The old UNITE HERE constitution, like many other union constitutions, centralized power in the hands of an authoritarian president. The new constitution leaves the president with enough authority to do the job, but it reassigns certain basic powers to a broad international executive committee. The executive committee itself is now open to minority and independent views; it is composed, not only of the top officers and others elected at-large by convention delegates, but also of vice presidents elected by separate representative assemblies of locals.

In the SEIU, Andy Stern would have the whole union leadership, top to bottom, local and international, elective and appointive, acting as one monolithic bloc, speaking to the membership with one united voice in favor of the official line. The new UNITE HERE constitution rejects that concept of militarized leadership. “Executive Committee members, ” it reads, “shall have the right to inform any affiliate of any decisions or discussions which occur at Executive Committee meetings.” At international conventions every committee “shall present any majority report(s) and/or dissenting report(s) prior to the opening business on the second day….” The section “Bill of Rights,” assures that “No officer, affiliate, or member may be discriminated or retaliated against, or in any way disadvantaged” for criticizing any union actions or policies.

Under the old constitution, a local could face trusteeship whenever it was justified “in the opinion of the Presidents” (before Raynor split off, the union had a dual presidency). On trusteeships, the new constitution begins, “Trusteeships may be imposed and the democratically elected affiliate officers removed only as a last resort.” Its text makes that declaration much more than an empty homiletic; it specifies conditions under which a trusteeship may not be imposed and it protects locals from arbitrary acts of union officials. Upon demand of a local facing trusteeship, the trial hearing will be conducted before an outside impartial arbitrator selected from a panel supplied by the Federal Mediation and Conciliation Service. A local has the right to retain an attorney to represent it at any trusteeship hearing.

Article 23, which protects local autonomy, begins, “UNITE HERE pledges to respect local autonomy and to refrain from interfering with the affiliate’s representation of its members and organization of new members.” And that pledge is spelled out in extensive detail including a pledge not to “reduce or alter the jurisdiction of an affiliate without [its consent.]”

The right to trial before an impartial outside arbitrator goes beyond locals facing trusteeship. The new constitution provides, “At the option of an accused elected officer of UNITE HERE or any affiliate charged with a violation of this Constitution, the hearing shall be conducted before an impartial arbitrator….” There is more packed in this simple provision than meets the eye. It is the first time in more than fifty years that any major union has voluntarily ceded any measure of disciplinary control over its own affiliates to any agency outside the union’s own power structure.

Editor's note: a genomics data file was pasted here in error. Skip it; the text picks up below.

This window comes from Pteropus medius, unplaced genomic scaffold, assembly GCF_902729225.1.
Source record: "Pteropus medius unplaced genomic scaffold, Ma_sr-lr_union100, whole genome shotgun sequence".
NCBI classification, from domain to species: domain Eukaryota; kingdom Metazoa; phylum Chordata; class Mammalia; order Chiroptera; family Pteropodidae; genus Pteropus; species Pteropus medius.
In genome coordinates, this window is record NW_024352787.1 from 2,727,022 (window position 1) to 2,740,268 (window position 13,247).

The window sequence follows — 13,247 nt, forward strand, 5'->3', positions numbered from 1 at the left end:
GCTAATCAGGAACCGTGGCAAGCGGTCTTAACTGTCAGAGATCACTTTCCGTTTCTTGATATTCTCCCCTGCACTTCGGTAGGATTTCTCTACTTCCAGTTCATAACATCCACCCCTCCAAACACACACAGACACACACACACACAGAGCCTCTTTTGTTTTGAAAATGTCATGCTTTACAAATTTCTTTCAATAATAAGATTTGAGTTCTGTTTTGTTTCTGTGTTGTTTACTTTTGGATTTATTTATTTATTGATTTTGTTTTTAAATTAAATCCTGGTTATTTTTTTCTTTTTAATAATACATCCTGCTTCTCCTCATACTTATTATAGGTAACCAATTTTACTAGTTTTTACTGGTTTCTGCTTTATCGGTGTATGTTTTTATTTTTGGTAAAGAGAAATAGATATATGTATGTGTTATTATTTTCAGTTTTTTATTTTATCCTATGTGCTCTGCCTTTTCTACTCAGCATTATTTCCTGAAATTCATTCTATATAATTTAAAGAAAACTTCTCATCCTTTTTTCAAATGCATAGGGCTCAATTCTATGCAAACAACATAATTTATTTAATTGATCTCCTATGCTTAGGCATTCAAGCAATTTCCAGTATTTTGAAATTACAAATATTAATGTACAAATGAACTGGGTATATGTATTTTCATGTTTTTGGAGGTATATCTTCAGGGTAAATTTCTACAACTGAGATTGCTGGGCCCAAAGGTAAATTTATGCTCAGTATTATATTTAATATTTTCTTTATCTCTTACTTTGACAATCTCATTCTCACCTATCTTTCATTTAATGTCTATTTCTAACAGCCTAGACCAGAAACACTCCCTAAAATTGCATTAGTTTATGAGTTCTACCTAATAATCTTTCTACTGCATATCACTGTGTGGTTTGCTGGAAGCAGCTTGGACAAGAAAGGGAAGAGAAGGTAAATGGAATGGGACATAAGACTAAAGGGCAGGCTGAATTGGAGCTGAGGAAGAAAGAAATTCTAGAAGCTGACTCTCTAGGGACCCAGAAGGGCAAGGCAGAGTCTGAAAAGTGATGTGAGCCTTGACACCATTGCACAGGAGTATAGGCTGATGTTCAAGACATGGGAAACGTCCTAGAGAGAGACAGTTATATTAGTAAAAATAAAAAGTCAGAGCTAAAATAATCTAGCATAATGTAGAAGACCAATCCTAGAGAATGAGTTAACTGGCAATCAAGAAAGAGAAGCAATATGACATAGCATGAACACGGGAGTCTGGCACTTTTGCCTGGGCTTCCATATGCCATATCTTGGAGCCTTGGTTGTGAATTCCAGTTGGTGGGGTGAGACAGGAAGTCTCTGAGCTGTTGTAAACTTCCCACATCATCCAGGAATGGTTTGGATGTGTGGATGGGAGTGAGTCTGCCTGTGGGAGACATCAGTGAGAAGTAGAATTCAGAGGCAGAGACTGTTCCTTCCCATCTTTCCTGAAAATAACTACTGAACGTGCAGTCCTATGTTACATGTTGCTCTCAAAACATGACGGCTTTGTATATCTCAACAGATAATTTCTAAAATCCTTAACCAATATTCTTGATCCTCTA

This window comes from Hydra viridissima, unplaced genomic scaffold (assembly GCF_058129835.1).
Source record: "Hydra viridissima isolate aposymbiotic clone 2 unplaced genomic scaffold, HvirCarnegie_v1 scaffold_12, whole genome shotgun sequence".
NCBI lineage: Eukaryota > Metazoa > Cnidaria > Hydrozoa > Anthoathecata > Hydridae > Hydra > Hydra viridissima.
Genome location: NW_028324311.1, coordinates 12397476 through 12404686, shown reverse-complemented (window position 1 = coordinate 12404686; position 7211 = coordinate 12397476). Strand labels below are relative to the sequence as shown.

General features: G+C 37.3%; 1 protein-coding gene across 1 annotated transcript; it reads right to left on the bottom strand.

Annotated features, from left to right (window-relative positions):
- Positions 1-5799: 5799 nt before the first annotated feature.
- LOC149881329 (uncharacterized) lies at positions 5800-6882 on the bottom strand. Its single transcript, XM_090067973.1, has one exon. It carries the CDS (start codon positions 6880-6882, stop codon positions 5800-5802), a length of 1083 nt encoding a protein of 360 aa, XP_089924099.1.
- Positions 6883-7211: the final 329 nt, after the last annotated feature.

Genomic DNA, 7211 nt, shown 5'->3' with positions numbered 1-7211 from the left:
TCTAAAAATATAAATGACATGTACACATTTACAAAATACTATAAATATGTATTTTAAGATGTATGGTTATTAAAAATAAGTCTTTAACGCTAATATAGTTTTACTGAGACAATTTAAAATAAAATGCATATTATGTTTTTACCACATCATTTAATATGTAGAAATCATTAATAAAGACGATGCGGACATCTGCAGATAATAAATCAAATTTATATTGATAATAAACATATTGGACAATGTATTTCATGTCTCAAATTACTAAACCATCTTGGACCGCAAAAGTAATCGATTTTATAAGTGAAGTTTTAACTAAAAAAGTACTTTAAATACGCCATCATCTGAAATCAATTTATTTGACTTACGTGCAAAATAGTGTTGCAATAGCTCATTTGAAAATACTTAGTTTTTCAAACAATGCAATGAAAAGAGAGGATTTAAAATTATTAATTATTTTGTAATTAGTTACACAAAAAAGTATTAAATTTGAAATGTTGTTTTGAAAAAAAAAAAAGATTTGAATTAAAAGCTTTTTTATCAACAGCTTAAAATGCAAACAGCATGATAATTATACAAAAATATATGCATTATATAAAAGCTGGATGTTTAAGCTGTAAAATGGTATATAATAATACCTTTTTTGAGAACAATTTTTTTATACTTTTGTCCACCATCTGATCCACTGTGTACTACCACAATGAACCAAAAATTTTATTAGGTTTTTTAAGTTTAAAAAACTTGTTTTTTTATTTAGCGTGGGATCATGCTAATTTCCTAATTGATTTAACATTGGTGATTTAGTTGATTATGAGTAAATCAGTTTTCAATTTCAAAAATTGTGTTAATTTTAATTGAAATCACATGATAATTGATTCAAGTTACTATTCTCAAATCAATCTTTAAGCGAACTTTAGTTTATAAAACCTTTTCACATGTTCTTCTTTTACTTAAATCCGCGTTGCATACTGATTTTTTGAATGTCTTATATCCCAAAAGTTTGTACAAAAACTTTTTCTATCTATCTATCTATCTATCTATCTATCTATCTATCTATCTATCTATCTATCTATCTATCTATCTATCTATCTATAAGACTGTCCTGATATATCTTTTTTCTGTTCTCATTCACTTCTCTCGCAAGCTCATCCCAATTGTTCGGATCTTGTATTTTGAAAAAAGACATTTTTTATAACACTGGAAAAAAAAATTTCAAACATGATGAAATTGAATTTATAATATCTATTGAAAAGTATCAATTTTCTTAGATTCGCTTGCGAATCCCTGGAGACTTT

In 1957, the UAW created its Public Review Board, a body of eminent public leaders, independent of the union officialdom, to act as an appeals body, a kind of supreme court, that offers recourse to members against decisions of the union’s own highest tribunals, including president and international executive board. Despite suggestions from the ACLU, no other major union has been willing to follow suit. If the UAW in 1957 swung the door widely to impartial outside recourse, UNITE HERE has opened it at least a crack. The UAW PRB is a continuing body available to members without cost and (apart from collective bargaining) is authorized to act on appeals on the whole range of internal union issues, including elections and free speech.

The UNITE HERE arbitrator-remedy seems limited to elected officers and affiliates who face charges and who must pay half the costs of arbitration. Compared to the UAW, UNITE HERE’s move may seem modest. But compared to the practice in all the other unions which permit no outside recourse, it is a giant step. It is an overdue recognition of the principle that in disciplinary matters unions must provide appeals recourse to an impartial body independent of the union establishment.

Up to now, the drive toward restructuring the unions has been led by Stern in the SEIU and McCarron in the Carpenters. Unions that have been conventionally bureaucratic or reasonably democratic have remained so, without evolving either way, except when forced to comply with the LMRDA. The main movement, up to now, has been that relentless drive toward an increasingly authoritarian labor movement in which the rights of members and independent minded leaders are drastically limited. But now, after battles provoked mostly by Stern and Raynor, there is a strong countermovement. That, apart from any specific verbiage, is the encouraging significance of the new NUHW and UNITE HERE constitutions.

Of course constitutions are only printed words on pieces of paper. It remains to be seen how they will be applied in the rough and tumble life on the job and in the union halls. But, as a first step, these are welcome constitutions.


Redistributing presidential powers:

A striking transformation in spirit effected by the new UNITE HERE constitution is revealed in the multiplicity of presidential powers now limited or shifted away from the President, in most instances to the broadly elected Executive Board or General Executive Board. A 124-page version of the new UNITE HERE constitution includes so many examples that we list only some here. The president loses unilateral decision powers over the following:

  • determining jurisdiction of locals,
  • approving local bylaws,
  • expenditures over $25,000,
  • issuing local charters,
  • trusteeing and supervising locals,
  • ruling on appeals,
  • appointing international convention committees,
  • setting convention agendas, calling special conventions,
  • appointing union committees,
  • decisions on auditing, bonding, investments,
  • distribution from strike funds.

Source: Benson’s Union Democracy Blog